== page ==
Kaesong closure precipitates financial loss and ruin for SK firms

As Kaesong Industrial Complex (KIC) was
completely shut down on February 11th, it was suddenly announced that all South
Korean workers would be expelled. The sudden departure meant that materials and
products had to be left behind. In the wake of this move, South Korean
companies are in a state of shock over the losses they face. If one considers
the stranded materials alone, the total costs add up to billions of KRW. 

The seed money for the facilities and
equipment for South Korean companies in the Kaesong Industrial Complex amounted
to 1 trillion KRW (~U.S. 828 million). There has also  been an estimate
that if one includes the losses of subcontractors, the total loss for the South
Korean side is closer to 2 trillion KRW (~U.S. 1.65 billion). There is a joint
North-South insurance policy that guarantees 90% of claims up to 7 billion won,
but only 60% of entities signed up for policies that cover the investment costs
for their facilities. The remaining companies are expecting huge losses.

“I cannot even begin to fathom the
losses I expect to see due to the closure of the KIC and the subsequent rapid
evacuation of South Korean workers. I honestly anticipate that I might need to
declare bankruptcy,”
the owner of a clothing company that had operated in the Kaesong Industrial Complex told Daily NK in a telephone conversation on February 12, 

“The sudden pullout doesn’t
merely affect companies that were operating in the KIC. Traders and merchants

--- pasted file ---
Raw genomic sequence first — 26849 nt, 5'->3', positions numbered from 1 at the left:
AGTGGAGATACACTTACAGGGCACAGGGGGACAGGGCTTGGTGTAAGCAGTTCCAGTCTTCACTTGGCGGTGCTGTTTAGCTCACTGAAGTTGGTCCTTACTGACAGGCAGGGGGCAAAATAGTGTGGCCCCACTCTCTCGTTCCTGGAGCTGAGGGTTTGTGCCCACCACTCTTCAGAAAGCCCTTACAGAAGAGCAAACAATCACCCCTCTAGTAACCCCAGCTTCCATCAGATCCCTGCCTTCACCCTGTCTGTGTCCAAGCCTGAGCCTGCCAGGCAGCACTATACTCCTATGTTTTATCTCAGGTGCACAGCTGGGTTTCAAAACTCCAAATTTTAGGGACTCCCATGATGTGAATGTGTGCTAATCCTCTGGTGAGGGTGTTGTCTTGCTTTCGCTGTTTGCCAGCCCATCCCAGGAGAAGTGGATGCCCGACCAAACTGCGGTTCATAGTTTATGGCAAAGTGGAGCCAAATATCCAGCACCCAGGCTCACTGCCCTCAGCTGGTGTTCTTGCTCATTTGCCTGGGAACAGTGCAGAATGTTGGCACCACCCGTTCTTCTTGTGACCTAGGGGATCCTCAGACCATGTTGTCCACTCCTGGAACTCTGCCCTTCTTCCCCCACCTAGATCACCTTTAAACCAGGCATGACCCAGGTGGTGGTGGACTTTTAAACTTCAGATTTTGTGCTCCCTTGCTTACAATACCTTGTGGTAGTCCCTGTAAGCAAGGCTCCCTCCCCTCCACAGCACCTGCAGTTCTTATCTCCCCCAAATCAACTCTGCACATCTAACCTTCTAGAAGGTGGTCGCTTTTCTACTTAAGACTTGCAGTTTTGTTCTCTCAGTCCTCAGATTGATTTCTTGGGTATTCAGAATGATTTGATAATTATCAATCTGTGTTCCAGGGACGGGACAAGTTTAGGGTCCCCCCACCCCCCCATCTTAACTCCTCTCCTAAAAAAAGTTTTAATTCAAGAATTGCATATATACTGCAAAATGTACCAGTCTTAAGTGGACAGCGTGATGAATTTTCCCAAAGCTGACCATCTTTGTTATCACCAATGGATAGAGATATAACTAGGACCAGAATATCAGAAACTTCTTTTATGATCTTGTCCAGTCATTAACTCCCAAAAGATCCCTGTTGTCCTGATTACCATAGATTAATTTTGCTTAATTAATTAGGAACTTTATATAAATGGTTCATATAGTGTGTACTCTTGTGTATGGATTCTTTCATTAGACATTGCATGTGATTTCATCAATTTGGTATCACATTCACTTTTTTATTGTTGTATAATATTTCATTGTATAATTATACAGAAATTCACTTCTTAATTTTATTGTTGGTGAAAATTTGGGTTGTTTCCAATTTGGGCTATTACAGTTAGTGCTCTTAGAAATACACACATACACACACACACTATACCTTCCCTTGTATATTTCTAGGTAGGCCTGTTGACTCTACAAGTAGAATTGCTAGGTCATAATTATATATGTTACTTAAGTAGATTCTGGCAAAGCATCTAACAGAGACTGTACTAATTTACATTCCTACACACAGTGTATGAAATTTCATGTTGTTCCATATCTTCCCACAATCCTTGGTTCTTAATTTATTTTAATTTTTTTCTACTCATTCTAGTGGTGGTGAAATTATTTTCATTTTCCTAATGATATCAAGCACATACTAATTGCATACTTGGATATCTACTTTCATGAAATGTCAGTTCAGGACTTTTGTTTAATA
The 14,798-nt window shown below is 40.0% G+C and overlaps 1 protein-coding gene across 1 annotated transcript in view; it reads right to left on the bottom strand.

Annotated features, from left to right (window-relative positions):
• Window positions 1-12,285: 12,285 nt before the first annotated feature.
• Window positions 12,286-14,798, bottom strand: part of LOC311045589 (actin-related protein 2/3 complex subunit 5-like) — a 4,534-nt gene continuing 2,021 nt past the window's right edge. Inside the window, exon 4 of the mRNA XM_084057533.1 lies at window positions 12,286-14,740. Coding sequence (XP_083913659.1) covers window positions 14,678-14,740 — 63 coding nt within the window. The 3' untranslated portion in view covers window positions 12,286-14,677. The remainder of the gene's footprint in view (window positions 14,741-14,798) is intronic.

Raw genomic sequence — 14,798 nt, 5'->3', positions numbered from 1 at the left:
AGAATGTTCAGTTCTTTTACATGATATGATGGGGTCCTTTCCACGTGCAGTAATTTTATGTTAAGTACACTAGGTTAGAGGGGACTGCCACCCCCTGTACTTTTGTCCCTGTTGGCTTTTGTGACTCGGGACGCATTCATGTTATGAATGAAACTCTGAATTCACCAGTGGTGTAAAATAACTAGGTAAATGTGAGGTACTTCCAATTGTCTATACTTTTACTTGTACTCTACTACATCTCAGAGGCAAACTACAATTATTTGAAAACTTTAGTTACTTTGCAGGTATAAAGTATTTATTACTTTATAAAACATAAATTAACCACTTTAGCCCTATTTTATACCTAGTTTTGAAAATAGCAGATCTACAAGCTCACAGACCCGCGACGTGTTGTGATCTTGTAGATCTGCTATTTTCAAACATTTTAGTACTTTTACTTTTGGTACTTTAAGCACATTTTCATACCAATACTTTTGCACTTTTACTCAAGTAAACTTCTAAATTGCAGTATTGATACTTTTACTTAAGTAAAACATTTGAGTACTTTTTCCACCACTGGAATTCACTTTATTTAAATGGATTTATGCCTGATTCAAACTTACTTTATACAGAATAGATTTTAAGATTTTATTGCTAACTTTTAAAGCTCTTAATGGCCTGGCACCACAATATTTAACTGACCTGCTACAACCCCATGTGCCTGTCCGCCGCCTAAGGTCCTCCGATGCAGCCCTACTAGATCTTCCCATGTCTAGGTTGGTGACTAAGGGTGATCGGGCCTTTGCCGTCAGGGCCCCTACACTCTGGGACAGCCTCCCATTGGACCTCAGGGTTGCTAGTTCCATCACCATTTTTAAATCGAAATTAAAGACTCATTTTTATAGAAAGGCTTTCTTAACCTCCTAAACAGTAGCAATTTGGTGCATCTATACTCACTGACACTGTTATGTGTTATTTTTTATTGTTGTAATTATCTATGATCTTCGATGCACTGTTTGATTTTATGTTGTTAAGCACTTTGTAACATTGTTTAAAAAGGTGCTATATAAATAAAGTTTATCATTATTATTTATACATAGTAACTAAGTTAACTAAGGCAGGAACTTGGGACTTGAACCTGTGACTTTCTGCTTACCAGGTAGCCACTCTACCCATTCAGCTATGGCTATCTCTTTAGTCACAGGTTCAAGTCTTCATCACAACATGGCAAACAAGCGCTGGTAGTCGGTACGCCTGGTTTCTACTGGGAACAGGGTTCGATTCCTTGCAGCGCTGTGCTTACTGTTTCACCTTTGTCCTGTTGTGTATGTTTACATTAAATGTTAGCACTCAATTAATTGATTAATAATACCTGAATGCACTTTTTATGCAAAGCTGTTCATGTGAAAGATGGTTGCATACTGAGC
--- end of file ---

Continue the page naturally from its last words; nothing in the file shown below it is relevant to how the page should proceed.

that have a relationship with us and depend on us for materials and supplies
will also be hit hard by this turn of events. Because this affects the
credibility of our organization, many of our customers will likely sever ties.”

At a related emergency government meeting on Friday, it was announced that loan repayment periods and tax payment deadlines would be
extended. This response, according to the KIC clothing company head, “isn’t 
substantially different from the policy launched in
2013.” However, the scale of this incident is significantly larger and demands a proportionally large response, he said.

A party involved with a food company that
was active in the KIC prior to the shutdown said that the South Korean
government promised in 2013 to support the companies affected by the closure
with “astronomical financial assistance,” but that they still “ haven’t seen a
penny out of that promise.”

When asked about the insurance policy, this
individual said that costly premiums drive many small companies and their
assets to go uninsured, and that he has low expectations to see many
compensation payouts from the North-South Joint Insurance program.

“There are a significant amount of
companies who are not going to get insurance payouts this time around. The
government should actively support these companies,” he asserted.

“In some instances, the raw materials and
products left behind aren’t the property of companies that operated in the KIC,
but rather the property of their customers. Even if the northern side keeps the
facilities and equipment, if they were to return some of our customer’s
materials, it would go a long way to re-establishing trust.”

The CEO of a pharmaceutical company tethered to the KIC remarked,”If the government doesn’t step forward with swift and effective
measures to aid troubled South Korean companies, many will face crippling
financial problems and even bankruptcy. At bare minimum, the government should
present a policy to help us continue production.”

In this manner, many of the firm’s
representatives expressed frustration that they had worked very hard to build
up their companies, only to face the prospect of losing them due to events
wholly out of their control. There is a consensus among the companies that the
government needs to come up with a plan in order to minimize the damage to the
124 firms that operated in Kaesong and the 5,000 firms that had a financial
relationship with them.  

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